Synopses & Reviews
The world energy economy is poised for a sweeping shift away from imported oil and environmentally damaging coal during the next few decades, according to the findings in , the latest book from the Worldwatch Institute. Pushed by the need to stabilize the earth's climate, and pulled by the investment opportunities that beckon, global energy markets are beginning a rapid move to more efficient, decentralized, and cleaner systems, echoing the shift from mainframe to personal computers during the 1980s. Among the emerging changes expected: a new generation of lightweight, super-efficient electric cars that can be refueled at home; the rapid conversion of coal and nuclear plants to efficient gas turbines; a new generation of mass-produced wind and solar generators that are cost-competitive with the most advanced fossil plants; tiny fuel cells and rooftop solar panels that allow people to generate their own electricity; and the gradual emergence of nonpolluting hydrogen as the world's main energy carrier, supplanting oil and natural gas. The authors of , Christopher Flavin and Nicholas Lenssen, have identified recent deployments of new energy technologies by enterprising engineers, small entrepreneurs, and eccentric tinkerers in countries around the world, providing an early glimpse of the massive changes ahead.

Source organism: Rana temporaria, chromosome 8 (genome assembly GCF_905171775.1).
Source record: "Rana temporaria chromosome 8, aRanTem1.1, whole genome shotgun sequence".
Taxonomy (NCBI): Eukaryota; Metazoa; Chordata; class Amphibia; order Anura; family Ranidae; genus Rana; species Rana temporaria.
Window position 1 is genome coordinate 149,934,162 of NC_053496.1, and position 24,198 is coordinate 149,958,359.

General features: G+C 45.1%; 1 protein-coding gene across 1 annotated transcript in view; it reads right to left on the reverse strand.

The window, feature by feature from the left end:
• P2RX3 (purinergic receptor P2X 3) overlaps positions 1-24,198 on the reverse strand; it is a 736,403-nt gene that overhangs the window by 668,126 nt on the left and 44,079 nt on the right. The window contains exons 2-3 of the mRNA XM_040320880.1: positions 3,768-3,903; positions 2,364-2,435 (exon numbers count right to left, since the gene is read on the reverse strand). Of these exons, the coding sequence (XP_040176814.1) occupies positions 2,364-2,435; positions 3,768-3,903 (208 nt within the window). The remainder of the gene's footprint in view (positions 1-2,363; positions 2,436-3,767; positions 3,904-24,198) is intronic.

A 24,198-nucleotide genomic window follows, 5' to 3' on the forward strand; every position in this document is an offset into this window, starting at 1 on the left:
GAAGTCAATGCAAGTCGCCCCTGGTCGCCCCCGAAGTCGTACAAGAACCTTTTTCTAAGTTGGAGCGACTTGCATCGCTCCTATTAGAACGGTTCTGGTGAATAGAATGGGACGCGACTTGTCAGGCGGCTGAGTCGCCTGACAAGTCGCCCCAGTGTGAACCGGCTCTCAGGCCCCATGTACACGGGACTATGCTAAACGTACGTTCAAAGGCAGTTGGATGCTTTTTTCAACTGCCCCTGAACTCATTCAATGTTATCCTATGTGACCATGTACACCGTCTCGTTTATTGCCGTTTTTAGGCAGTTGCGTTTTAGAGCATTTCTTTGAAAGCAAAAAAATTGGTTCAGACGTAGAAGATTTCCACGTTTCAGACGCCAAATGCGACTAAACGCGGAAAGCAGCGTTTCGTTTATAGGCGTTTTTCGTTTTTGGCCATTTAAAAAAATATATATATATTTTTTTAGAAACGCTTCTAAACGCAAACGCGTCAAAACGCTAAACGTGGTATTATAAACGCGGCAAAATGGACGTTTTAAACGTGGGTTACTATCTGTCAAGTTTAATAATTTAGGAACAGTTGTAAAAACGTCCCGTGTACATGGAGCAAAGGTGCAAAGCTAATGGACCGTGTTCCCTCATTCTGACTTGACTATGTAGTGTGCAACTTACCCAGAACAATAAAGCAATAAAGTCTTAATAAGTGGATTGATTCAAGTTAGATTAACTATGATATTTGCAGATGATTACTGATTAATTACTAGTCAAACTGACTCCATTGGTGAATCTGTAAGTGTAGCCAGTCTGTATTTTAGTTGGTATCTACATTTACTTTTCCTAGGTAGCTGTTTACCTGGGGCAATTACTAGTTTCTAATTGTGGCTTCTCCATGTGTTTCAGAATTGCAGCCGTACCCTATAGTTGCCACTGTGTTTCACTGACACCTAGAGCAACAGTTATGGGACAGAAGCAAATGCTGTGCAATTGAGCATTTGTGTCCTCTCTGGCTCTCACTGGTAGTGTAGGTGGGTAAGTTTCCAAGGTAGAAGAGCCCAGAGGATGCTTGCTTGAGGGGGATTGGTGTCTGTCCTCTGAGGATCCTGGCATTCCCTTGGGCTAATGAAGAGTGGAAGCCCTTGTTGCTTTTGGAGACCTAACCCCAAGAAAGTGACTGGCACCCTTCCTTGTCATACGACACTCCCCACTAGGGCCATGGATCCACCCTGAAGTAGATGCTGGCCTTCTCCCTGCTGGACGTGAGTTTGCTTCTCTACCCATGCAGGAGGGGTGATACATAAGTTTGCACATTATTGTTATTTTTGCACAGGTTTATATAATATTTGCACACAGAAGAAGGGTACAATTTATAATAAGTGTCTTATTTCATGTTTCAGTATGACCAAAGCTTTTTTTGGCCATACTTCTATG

predicts a turbulent next decade, as large energy companies struggle to preserve the status quo and newer firms and their environmental allies fight to change government policy and open up energy markets to greater competition. Some giant oil, auto, and utility companies may find themselves in the current position of IBM--overtaken by competitors who are better able to anticipate the coming revolution.
Includes bibliographical references (p. 313-371) and index.